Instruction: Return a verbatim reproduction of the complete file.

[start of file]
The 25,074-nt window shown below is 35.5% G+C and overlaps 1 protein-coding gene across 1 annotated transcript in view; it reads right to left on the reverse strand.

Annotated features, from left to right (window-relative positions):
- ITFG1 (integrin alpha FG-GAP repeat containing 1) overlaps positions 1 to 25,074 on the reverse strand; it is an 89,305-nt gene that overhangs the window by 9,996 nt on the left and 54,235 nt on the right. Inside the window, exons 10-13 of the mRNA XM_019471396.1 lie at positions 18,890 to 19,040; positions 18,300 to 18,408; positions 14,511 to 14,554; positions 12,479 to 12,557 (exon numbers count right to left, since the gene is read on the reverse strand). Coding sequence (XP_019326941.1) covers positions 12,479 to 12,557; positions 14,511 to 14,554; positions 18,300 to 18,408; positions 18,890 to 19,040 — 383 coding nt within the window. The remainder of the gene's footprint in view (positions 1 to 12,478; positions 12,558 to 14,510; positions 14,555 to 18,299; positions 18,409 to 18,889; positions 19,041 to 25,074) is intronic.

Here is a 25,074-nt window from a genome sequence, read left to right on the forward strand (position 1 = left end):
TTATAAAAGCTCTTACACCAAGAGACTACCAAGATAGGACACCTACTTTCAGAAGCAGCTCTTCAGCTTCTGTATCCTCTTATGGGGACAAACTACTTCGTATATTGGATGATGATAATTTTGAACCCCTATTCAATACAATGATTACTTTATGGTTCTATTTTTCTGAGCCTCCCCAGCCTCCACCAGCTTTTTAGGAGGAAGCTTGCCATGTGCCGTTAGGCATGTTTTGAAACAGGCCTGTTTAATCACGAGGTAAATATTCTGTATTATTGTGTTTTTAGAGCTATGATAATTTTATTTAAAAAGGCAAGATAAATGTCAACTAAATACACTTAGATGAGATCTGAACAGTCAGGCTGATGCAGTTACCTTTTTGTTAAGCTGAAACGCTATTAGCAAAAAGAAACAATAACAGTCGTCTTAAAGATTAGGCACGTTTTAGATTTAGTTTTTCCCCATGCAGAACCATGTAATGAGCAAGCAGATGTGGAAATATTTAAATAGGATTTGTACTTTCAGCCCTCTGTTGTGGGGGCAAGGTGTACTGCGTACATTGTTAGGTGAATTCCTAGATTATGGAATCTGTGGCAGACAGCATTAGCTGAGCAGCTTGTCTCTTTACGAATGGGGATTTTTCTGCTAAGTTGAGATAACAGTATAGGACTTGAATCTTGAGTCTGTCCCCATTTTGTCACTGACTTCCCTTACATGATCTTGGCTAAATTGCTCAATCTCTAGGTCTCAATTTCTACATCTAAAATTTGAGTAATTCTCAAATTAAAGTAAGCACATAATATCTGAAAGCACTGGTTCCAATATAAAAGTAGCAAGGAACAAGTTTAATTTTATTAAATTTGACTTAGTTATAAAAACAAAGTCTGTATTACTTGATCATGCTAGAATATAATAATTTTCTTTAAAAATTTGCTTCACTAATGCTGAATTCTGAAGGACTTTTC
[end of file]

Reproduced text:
The 25,074-nt window shown below is 35.5% G+C and overlaps 1 protein-coding gene across 1 annotated transcript in view; it reads right to left on the reverse strand.

Annotated features, from left to right (window-relative positions):
- ITFG1 (integrin alpha FG-GAP repeat containing 1) overlaps positions 1 to 25,074 on the reverse strand; it is an 89,305-nt gene that overhangs the window by 9,996 nt on the left and 54,235 nt on the right. Inside the window, exons 10-13 of the mRNA XM_019471396.1 lie at positions 18,890 to 19,040; positions 18,300 to 18,408; positions 14,511 to 14,554; positions 12,479 to 12,557 (exon numbers count right to left, since the gene is read on the reverse strand). Coding sequence (XP_019326941.1) covers positions 12,479 to 12,557; positions 14,511 to 14,554; positions 18,300 to 18,408; positions 18,890 to 19,040 — 383 coding nt within the window. The remainder of the gene's footprint in view (positions 1 to 12,478; positions 12,558 to 14,510; positions 14,555 to 18,299; positions 18,409 to 18,889; positions 19,041 to 25,074) is intronic.

Here is a 25,074-nt window from a genome sequence, read left to right on the forward strand (position 1 = left end):
TTATAAAAGCTCTTACACCAAGAGACTACCAAGATAGGACACCTACTTTCAGAAGCAGCTCTTCAGCTTCTGTATCCTCTTATGGGGACAAACTACTTCGTATATTGGATGATGATAATTTTGAACCCCTATTCAATACAATGATTACTTTATGGTTCTATTTTTCTGAGCCTCCCCAGCCTCCACCAGCTTTTTAGGAGGAAGCTTGCCATGTGCCGTTAGGCATGTTTTGAAACAGGCCTGTTTAATCACGAGGTAAATATTCTGTATTATTGTGTTTTTAGAGCTATGATAATTTTATTTAAAAAGGCAAGATAAATGTCAACTAAATACACTTAGATGAGATCTGAACAGTCAGGCTGATGCAGTTACCTTTTTGTTAAGCTGAAACGCTATTAGCAAAAAGAAACAATAACAGTCGTCTTAAAGATTAGGCACGTTTTAGATTTAGTTTTTCCCCATGCAGAACCATGTAATGAGCAAGCAGATGTGGAAATATTTAAATAGGATTTGTACTTTCAGCCCTCTGTTGTGGGGGCAAGGTGTACTGCGTACATTGTTAGGTGAATTCCTAGATTATGGAATCTGTGGCAGACAGCATTAGCTGAGCAGCTTGTCTCTTTACGAATGGGGATTTTTCTGCTAAGTTGAGATAACAGTATAGGACTTGAATCTTGAGTCTGTCCCCATTTTGTCACTGACTTCCCTTACATGATCTTGGCTAAATTGCTCAATCTCTAGGTCTCAATTTCTACATCTAAAATTTGAGTAATTCTCAAATTAAAGTAAGCACATAATATCTGAAAGCACTGGTTCCAATATAAAAGTAGCAAGGAACAAGTTTAATTTTATTAAATTTGACTTAGTTATAAAAACAAAGTCTGTATTACTTGATCATGCTAGAATATAATAATTTTCTTTAAAAATTTGCTTCACTAATGCTGAATTCTGAAGGACTTTTC